If you’ve been weighing the options of setting up a pension plan for your employees, options abound. However, especially if you are a small business, the difficulty may rest in choosing which plan is the best for you. The administration and rules of the different plans can be daunting.

One option that may be right for you is the simplified employee pension plan, commonly known as a SEP.

A Flexible Plan With Minimal Paperwork

SEPs are flexible pension plans that allow the employer to decide whether or not to make contributions in a particular year, and have only a few requirements governing their administration. Simply filling out the IRS Form 5305 SEP will get you started.

Tax Advantages of the SEP

After filling out the proper forms, you will be ready to make contributions. Part of the tax advantages of the SEP include:

  • You get a current income tax deduction for any contribution you make for your employees.
  • As long as you meet the current year’s deadline, you can contribute to the SEP in 2016 prior to filing your tax return, and get a deduction on your company’s net income for 2015.
  • Your employees will not be taxed by your contributions to their plan until the money is distributed – often at retirement.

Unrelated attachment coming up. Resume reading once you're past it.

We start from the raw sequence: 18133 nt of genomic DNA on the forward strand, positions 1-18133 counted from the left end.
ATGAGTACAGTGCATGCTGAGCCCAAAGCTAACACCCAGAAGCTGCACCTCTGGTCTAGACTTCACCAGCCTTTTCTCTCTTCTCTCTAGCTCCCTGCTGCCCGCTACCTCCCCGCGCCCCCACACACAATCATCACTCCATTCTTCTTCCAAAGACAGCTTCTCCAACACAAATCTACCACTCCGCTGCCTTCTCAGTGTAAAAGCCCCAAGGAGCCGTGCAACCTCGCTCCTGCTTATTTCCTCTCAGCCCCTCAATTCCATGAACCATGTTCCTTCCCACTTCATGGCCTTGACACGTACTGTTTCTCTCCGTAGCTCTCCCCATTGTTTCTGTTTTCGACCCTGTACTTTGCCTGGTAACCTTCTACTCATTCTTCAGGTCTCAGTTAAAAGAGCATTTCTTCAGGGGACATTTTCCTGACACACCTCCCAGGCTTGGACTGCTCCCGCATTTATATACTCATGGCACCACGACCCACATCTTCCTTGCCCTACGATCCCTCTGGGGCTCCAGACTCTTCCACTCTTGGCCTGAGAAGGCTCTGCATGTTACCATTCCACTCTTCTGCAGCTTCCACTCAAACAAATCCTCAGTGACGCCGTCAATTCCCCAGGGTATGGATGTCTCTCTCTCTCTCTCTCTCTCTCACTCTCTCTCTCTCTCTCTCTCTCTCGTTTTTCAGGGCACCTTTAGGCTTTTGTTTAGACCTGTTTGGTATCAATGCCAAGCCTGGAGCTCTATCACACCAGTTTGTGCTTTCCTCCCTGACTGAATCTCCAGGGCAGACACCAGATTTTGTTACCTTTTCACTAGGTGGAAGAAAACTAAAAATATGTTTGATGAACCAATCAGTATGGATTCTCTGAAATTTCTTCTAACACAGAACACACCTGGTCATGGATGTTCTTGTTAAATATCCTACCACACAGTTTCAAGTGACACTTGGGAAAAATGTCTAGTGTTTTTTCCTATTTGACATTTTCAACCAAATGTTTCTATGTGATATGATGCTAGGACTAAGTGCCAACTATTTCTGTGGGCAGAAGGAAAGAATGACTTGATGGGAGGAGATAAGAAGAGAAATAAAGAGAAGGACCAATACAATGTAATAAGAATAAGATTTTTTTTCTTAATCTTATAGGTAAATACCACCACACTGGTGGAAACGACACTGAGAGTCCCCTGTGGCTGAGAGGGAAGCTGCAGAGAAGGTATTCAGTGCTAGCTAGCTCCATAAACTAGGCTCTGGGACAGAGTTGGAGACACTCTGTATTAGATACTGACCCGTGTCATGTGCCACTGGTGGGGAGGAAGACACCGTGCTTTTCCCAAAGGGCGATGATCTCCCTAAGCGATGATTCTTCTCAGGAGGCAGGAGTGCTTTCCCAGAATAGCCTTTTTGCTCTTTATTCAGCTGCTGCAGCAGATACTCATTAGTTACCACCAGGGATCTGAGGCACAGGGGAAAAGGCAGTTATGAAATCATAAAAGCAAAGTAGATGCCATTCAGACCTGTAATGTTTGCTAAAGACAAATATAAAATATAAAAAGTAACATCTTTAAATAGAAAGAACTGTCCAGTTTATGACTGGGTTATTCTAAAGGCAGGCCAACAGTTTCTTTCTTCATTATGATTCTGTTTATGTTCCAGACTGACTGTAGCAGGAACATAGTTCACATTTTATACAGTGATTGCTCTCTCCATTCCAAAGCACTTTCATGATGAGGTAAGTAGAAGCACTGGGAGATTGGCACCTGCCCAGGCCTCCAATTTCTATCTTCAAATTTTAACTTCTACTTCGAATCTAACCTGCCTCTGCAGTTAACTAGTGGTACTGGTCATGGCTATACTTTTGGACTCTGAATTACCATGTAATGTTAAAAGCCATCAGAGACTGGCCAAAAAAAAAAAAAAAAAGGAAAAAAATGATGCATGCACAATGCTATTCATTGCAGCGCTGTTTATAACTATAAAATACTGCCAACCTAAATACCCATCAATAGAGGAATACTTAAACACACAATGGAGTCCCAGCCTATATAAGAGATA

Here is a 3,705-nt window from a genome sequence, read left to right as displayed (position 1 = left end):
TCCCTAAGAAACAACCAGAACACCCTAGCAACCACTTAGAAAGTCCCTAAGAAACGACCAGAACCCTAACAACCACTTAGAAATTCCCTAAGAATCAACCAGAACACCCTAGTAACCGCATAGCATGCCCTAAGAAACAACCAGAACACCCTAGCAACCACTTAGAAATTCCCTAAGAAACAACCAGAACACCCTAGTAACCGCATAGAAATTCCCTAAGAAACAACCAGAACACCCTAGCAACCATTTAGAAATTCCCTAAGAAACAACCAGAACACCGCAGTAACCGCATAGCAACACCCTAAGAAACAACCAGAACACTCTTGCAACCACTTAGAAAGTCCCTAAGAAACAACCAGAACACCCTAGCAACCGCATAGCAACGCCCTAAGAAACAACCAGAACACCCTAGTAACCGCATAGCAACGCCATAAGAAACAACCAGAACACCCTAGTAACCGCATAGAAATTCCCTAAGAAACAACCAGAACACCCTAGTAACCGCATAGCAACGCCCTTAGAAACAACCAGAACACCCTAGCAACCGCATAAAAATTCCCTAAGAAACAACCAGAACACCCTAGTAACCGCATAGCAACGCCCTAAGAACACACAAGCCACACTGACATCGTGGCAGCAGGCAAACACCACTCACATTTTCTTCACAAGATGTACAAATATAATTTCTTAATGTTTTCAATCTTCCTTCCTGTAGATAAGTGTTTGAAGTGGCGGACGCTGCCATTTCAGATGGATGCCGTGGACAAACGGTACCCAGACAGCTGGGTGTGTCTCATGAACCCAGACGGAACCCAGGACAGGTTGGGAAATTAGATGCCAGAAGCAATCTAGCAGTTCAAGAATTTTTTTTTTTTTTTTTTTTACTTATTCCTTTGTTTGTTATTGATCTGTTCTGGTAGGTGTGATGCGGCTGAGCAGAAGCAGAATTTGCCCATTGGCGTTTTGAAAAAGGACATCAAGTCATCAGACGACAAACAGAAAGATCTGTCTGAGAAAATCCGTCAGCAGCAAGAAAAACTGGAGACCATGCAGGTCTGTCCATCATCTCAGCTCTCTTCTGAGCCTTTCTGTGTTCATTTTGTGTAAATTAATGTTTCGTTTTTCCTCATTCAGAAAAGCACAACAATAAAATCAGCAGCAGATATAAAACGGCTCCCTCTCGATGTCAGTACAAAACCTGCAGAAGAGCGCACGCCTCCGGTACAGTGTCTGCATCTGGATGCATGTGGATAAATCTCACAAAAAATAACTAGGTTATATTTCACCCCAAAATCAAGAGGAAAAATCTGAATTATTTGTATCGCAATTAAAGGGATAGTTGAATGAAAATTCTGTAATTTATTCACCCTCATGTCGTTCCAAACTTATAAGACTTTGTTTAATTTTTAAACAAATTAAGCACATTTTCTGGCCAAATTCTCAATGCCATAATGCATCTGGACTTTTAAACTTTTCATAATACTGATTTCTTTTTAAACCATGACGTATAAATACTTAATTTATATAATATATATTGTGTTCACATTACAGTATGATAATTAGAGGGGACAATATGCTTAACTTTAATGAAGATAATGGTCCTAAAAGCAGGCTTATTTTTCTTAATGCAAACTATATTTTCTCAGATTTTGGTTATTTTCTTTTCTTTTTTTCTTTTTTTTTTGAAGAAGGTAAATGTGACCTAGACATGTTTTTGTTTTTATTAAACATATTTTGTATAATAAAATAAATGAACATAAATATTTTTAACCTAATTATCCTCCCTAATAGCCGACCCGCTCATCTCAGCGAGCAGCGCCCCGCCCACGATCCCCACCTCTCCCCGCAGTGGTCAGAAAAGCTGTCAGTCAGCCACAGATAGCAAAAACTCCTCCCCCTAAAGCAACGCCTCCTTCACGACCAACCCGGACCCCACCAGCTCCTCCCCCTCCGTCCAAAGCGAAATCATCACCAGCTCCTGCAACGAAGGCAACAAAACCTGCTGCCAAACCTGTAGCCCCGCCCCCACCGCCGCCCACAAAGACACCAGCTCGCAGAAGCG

SEP IRAs Must Be Qualified

Deductible contributions must be made to each employee’s IRA, which must be a SEP-IRA. The IRS must approve SEP-IRAs. Certain rules govern how much of your contribution is deductible—it must be the lesser of 25 percent of compensation of your employee, or $53,000 (for 2015).

Your employees have complete control of the money within their individual SEP—IRAs investments and the earnings within are tax-free.

The SEP’s Simplicity Makes it Popular

Unlike other types of pension plans, the SEP’s administrative burden is very light. Still, there are some other requirements—for instance, all employees must choose to participate in the program, and your contributions cannot favor your highest performing or best-compensated employees. You will not need to file annual contributions with the IRS, but some minimal record keeping must be done by a trustee of the SEP, which can be a mutual fund or bank.

Want to Go Further?

We can help you decide if a SEP is a good choice for a pension plan for your business, and what the implications are for this year’s tax return. Our tax experts can help advise you on the best course of action. Contact us; with our years of technical experience, advanced training, and cutting edge technology, we are your financial partner.